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Document 52014XX0204(06)

Executive summary of the Opinion of the European Data Protection Supervisor on the proposal for a directive of the European Parliament and of the Council to approximate the laws of the Member States relating to trade marks (recast) and the proposal for a regulation of the European Parliament and of the Council amending Regulation (EC) No 207/2009 on the Community trade mark

OJ C 32, 4.2.2014, p. 23–24 (BG, ES, CS, DA, DE, ET, EL, EN, FR, IT, LV, LT, HU, MT, NL, PL, PT, RO, SK, SL, FI, SV)
OJ C 32, 4.2.2014, p. 17–17 (HR)

4.2.2014   

EN

Official Journal of the European Union

C 32/23


Executive summary of the Opinion of the European Data Protection Supervisor on the proposal for a directive of the European Parliament and of the Council to approximate the laws of the Member States relating to trade marks (recast) and the proposal for a regulation of the European Parliament and of the Council amending Regulation (EC) No 207/2009 on the Community trade mark

(The full text of this Opinion can be found in English, French and German on the EDPS website http://www.edps.europa.eu)

2014/C 32/11

1.   Introduction

1.1.   Consultation of the EDPS

1.

On 27 March 2013, the Commission adopted two legislative proposals in the field of trade marks: a proposal for a directive of the European Parliament and of the Council to approximate the laws of the Member States relating to trade marks (recast) (1) and a proposal for a regulation of the European Parliament and of the Council amending Regulation (EC) No 207/2009 on the Community trade mark (2) (hereafter jointly referred to as ‘the proposals’). These proposals were transmitted to the EDPS on that same day.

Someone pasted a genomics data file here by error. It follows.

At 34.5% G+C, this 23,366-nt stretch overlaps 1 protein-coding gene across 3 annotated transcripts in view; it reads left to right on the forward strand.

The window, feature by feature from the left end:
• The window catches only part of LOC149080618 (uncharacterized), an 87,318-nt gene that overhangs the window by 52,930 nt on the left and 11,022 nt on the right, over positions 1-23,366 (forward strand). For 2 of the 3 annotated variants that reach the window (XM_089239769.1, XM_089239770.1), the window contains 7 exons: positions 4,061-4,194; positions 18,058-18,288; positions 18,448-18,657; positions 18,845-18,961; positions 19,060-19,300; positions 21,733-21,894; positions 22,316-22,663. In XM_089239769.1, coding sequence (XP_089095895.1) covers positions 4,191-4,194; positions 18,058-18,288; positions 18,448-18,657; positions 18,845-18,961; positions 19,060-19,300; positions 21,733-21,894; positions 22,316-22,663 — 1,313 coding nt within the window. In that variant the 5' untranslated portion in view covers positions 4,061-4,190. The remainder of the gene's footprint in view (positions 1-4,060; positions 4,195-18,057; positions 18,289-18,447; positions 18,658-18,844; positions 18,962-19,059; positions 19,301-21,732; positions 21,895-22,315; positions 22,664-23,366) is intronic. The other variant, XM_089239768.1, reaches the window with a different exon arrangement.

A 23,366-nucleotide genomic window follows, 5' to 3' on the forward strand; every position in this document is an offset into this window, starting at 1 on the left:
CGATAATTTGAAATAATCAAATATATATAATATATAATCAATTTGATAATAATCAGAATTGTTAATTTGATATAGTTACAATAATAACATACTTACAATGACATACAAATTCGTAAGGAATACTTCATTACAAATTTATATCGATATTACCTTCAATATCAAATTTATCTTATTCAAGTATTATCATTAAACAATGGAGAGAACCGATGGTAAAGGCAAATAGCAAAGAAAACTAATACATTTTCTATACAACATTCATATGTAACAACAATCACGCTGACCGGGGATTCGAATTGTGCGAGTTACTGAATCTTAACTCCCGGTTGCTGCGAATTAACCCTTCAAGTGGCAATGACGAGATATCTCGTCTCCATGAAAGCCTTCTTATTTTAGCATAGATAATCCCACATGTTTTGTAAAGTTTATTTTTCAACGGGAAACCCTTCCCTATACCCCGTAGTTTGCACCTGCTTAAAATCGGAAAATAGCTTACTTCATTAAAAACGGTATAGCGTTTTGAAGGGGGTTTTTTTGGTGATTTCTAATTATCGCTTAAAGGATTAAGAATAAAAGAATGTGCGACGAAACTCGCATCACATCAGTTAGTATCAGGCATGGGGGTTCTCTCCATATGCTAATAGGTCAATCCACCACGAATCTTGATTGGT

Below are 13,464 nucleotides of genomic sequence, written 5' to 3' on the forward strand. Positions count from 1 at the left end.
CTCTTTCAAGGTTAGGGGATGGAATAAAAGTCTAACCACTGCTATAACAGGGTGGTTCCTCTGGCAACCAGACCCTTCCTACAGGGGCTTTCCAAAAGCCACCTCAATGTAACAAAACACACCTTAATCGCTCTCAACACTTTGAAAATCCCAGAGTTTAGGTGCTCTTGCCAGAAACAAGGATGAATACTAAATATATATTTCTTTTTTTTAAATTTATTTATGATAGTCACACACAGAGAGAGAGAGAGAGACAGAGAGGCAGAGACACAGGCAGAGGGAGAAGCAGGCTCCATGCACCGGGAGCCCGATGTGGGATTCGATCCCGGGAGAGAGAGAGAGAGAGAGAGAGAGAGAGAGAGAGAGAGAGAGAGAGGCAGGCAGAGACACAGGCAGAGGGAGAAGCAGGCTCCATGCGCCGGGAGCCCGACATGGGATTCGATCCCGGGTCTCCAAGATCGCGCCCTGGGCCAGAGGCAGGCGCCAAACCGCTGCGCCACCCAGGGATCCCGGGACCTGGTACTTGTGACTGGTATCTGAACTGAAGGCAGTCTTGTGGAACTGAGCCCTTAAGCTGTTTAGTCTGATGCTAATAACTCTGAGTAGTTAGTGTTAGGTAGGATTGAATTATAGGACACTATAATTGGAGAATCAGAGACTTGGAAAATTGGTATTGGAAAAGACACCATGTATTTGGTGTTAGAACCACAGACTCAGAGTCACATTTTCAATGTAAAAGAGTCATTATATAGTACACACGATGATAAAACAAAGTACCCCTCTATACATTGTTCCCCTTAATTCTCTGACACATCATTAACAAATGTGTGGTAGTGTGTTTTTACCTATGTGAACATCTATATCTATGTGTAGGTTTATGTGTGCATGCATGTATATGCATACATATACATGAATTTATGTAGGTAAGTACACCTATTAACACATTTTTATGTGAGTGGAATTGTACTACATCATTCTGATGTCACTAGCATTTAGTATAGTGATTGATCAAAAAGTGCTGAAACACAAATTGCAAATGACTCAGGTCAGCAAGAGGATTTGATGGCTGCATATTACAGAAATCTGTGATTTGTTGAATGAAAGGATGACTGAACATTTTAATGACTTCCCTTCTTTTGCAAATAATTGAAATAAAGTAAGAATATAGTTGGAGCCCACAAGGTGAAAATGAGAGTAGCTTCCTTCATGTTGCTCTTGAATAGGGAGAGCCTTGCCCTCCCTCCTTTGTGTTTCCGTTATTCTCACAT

2.

The EDPS takes note that the main aim of these proposals is to harmonise further all aspects of substantive trade mark law as well as procedural rules within the EU. Although at first sight it may seem that these proposals do not carry any substantial consequences for data protection, he however notes that both instruments establish a few processing operations, which may have an impact on individuals' right to privacy and data protection. The EDPS therefore regrets that he was not consulted informally prior to the adoption of these proposals.

3.

Pursuant to Article 28(2) of Regulation (EC) No 45/2001, the EDPS wishes to highlight below a few specific issues that the proposals raise from a data protection perspective. The EDPS recommends that a reference be made in the preamble of the proposals to the consultation of the EDPS.

1.2.   General background

4.

The proposed directive aims at harmonising further within the EU substantive rules relating to trade marks — including clarifications on the rights conferred by a trade mark and the rules applicable to collective marks — as well as procedural aspects such as registration, fees, and procedures regarding opposition, revocation or declaration of invalidity of a trade mark. It also sets forth provisions enhancing the administrative cooperation of national central industrial property offices between themselves and with the European Union Trade Mark and Design Agency (Articles 52 and 53).

5.

The proposed regulation amends the current legal framework applicable to the Community trade mark set forth in Regulation (EC) No 207/2009. The Office for Harmonization in the Internal Market (‘OHIM’) is renamed ‘European Trade Marks and Design Agency’ (‘the Agency’). The proposed regulation clarifies substantive and procedural rules that apply to the European trade mark. It provides for the establishment by the Agency of a register and of an electronic database (Article 87). It also clarifies the role and tasks of the Agency, in particular in relation to its cooperation with the national central industrial property offices in the EU (Article 123).

3.   Conclusions

27.

Although these proposals deal with the harmonisation of substantive trade mark law as well as procedural rules within the EU and, at first sight, do not seem to have substantial consequences for data protection, they however establish a few processing operations which may have an impact on individuals' rights to privacy and data protection.

28.